Amidst all of the deaths caused by Ebola virus and reported in the news lately, a glimmer of hope surfaces: The National Institutes of Health (NIH) announced it will begin testing an experimental vaccine for the disease as early as September, reports.

The announcement came just after the U.S. Centers for Disease Control and Prevention (CDC) raised its travel alert from a level two to a level three warning for Guinea, Liberia and Sierra Leone. The CDC urged travelers to avoid regions in West Africa for all non-essential travel.

Since March 1, 2013, a total of 729 people have died of Ebola in those previously mentioned countries and more than 1,300 people have been infected, including two Americans. Officials said that despite their best efforts, it could take months to get the outbreak under control.

Fortunately, the NIH said it has seen incredibly positive results for a new potential Ebola vaccine over the last few years. (Scientists tested the vaccine on primates.)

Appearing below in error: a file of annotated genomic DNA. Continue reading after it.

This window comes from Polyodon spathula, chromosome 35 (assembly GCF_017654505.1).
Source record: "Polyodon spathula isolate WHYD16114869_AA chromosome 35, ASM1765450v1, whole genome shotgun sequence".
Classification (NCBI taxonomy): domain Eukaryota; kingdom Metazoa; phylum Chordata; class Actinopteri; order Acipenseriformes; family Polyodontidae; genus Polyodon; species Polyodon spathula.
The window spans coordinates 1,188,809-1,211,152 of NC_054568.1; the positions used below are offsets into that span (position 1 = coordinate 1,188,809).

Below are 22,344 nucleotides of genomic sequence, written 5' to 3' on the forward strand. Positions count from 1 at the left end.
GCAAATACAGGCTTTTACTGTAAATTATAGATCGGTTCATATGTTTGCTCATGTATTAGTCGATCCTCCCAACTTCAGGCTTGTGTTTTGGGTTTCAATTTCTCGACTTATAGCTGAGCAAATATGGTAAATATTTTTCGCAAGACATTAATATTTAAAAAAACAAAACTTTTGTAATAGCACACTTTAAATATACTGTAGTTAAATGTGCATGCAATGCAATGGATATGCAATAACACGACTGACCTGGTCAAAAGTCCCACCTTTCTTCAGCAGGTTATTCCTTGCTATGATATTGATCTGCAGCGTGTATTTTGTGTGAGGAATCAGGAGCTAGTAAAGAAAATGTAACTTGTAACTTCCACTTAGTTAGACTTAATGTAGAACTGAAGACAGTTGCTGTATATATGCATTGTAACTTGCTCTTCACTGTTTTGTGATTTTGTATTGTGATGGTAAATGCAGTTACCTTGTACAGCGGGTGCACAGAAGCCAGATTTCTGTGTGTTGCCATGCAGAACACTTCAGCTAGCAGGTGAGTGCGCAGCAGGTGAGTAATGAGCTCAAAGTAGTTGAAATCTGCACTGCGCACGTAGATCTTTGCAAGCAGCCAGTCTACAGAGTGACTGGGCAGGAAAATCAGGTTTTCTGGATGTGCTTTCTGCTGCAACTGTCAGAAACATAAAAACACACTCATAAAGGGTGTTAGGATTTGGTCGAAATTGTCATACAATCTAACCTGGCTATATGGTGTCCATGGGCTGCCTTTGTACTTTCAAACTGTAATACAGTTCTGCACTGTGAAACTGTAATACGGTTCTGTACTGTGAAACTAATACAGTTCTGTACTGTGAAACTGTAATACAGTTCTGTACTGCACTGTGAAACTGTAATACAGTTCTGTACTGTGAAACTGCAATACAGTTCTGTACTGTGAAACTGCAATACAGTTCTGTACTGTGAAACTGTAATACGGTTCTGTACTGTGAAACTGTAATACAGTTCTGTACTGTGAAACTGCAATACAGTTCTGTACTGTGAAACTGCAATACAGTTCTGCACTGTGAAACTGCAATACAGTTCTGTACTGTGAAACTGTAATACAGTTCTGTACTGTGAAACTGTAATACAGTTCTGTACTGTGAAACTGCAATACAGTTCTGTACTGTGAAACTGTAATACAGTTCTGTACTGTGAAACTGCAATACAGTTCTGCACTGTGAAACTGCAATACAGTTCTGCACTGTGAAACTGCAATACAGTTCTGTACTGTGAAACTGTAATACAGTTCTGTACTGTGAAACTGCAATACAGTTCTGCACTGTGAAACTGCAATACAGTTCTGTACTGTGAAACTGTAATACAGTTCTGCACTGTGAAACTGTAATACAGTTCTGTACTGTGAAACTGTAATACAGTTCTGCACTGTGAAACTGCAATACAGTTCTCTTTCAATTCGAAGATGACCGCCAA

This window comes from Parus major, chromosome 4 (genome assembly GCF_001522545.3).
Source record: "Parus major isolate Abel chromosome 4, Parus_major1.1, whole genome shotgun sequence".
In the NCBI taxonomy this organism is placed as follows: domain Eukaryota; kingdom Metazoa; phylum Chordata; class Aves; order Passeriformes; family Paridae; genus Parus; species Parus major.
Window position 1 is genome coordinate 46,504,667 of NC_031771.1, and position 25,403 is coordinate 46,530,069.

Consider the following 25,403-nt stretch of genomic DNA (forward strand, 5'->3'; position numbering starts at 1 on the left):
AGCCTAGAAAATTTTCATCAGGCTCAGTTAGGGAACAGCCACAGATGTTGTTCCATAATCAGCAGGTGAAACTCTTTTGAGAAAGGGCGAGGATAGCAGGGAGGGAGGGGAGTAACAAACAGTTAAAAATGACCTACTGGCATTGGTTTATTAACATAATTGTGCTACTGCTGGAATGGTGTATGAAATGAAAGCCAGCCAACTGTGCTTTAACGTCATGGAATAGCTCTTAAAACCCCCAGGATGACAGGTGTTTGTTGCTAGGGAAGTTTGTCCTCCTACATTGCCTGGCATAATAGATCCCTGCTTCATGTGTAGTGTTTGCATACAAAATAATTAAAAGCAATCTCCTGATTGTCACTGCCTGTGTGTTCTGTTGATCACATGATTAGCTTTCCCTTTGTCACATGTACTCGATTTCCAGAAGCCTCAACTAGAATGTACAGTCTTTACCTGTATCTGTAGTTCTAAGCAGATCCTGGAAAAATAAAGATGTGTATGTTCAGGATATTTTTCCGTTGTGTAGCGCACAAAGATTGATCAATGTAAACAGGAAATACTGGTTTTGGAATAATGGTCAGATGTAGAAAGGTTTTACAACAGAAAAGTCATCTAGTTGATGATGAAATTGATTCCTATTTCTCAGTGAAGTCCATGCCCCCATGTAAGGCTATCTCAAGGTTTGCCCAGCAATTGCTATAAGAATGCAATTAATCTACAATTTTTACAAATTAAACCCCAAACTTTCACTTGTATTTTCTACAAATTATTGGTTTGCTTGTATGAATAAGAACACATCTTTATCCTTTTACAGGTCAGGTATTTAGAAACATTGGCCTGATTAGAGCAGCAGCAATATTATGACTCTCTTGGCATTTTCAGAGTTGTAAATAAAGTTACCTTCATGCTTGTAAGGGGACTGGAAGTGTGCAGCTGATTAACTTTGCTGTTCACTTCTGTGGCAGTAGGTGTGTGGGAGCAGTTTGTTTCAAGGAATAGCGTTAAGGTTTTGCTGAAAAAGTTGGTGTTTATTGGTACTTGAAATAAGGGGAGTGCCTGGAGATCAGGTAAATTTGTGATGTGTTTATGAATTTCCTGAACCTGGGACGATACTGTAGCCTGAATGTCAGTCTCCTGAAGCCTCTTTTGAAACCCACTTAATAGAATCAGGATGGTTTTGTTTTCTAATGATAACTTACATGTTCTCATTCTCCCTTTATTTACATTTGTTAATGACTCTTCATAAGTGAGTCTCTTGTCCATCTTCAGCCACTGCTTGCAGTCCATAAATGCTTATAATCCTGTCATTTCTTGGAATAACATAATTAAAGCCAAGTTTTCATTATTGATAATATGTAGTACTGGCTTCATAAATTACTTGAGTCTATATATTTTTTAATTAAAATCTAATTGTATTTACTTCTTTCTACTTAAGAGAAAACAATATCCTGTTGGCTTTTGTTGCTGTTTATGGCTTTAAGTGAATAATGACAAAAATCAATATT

After news broke about the Ebola outbreak earlier this year, the federal agency has been working with the U.S. Food and Drug Administration (FDA) to fast-track early trials in humans. The results from the tests could come out as early as next year.

At this point, there are no human vaccines for Ebola, a disease that spreads through blood and bodily fluids from infected humans and animals. Many believe this outbreak was spread from the feces of infected fruit bats and was passed to humans via contaminated water and food supplies. Public health officials have called this the worst Ebola outbreak in history.

Since 2013, deadly avian flu outbreaks have also been on the rise all over the world. Click here for more information.